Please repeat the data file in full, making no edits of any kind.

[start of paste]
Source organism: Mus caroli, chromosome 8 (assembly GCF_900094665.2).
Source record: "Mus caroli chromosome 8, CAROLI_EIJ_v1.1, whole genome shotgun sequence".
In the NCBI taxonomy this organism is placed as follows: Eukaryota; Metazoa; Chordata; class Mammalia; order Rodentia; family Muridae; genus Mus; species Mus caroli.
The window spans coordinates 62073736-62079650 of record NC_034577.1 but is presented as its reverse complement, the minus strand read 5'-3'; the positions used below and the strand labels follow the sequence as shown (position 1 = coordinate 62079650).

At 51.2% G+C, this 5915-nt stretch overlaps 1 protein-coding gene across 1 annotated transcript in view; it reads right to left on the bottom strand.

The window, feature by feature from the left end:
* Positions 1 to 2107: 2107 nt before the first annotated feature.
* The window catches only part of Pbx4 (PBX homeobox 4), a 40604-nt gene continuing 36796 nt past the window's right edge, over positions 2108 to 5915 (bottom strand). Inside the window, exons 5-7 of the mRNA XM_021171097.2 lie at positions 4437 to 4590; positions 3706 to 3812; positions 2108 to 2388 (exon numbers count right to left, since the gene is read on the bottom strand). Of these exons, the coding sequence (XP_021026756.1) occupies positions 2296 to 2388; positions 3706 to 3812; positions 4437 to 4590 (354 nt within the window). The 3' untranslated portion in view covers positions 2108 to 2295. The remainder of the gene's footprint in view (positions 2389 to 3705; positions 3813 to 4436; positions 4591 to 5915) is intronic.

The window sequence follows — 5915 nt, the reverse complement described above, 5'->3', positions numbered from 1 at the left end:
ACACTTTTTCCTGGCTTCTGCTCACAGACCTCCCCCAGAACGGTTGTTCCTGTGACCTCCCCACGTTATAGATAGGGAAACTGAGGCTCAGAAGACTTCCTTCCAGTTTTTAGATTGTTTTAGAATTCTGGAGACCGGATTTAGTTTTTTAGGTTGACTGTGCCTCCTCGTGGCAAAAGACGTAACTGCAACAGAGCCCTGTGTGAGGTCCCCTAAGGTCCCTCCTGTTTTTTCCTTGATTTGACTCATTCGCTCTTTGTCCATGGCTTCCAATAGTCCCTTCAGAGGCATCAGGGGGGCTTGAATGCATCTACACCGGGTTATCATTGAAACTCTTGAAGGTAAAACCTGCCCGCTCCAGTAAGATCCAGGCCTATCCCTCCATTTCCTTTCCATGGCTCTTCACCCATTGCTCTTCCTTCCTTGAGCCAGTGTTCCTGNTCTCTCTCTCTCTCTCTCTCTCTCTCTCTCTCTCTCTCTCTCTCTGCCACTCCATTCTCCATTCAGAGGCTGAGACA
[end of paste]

Source organism: Mus caroli, chromosome 8 (assembly GCF_900094665.2).
Source record: "Mus caroli chromosome 8, CAROLI_EIJ_v1.1, whole genome shotgun sequence".
In the NCBI taxonomy this organism is placed as follows: Eukaryota; Metazoa; Chordata; class Mammalia; order Rodentia; family Muridae; genus Mus; species Mus caroli.
The window spans coordinates 62073736-62079650 of record NC_034577.1 but is presented as its reverse complement, the minus strand read 5'-3'; the positions used below and the strand labels follow the sequence as shown (position 1 = coordinate 62079650).

At 51.2% G+C, this 5915-nt stretch overlaps 1 protein-coding gene across 1 annotated transcript in view; it reads right to left on the bottom strand.

The window, feature by feature from the left end:
* Positions 1 to 2107: 2107 nt before the first annotated feature.
* The window catches only part of Pbx4 (PBX homeobox 4), a 40604-nt gene continuing 36796 nt past the window's right edge, over positions 2108 to 5915 (bottom strand). Inside the window, exons 5-7 of the mRNA XM_021171097.2 lie at positions 4437 to 4590; positions 3706 to 3812; positions 2108 to 2388 (exon numbers count right to left, since the gene is read on the bottom strand). Of these exons, the coding sequence (XP_021026756.1) occupies positions 2296 to 2388; positions 3706 to 3812; positions 4437 to 4590 (354 nt within the window). The 3' untranslated portion in view covers positions 2108 to 2295. The remainder of the gene's footprint in view (positions 2389 to 3705; positions 3813 to 4436; positions 4591 to 5915) is intronic.

The window sequence follows — 5915 nt, the reverse complement described above, 5'->3', positions numbered from 1 at the left end:
ACACTTTTTCCTGGCTTCTGCTCACAGACCTCCCCCAGAACGGTTGTTCCTGTGACCTCCCCACGTTATAGATAGGGAAACTGAGGCTCAGAAGACTTCCTTCCAGTTTTTAGATTGTTTTAGAATTCTGGAGACCGGATTTAGTTTTTTAGGTTGACTGTGCCTCCTCGTGGCAAAAGACGTAACTGCAACAGAGCCCTGTGTGAGGTCCCCTAAGGTCCCTCCTGTTTTTTCCTTGATTTGACTCATTCGCTCTTTGTCCATGGCTTCCAATAGTCCCTTCAGAGGCATCAGGGGGGCTTGAATGCATCTACACCGGGTTATCATTGAAACTCTTGAAGGTAAAACCTGCCCGCTCCAGTAAGATCCAGGCCTATCCCTCCATTTCCTTTCCATGGCTCTTCACCCATTGCTCTTCCTTCCTTGAGCCAGTGTTCCTGNTCTCTCTCTCTCTCTCTCTCTCTCTCTCTCTCTCTCTCTCTCTCTGCCACTCCATTCTCCATTCAGAGGCTGAGACA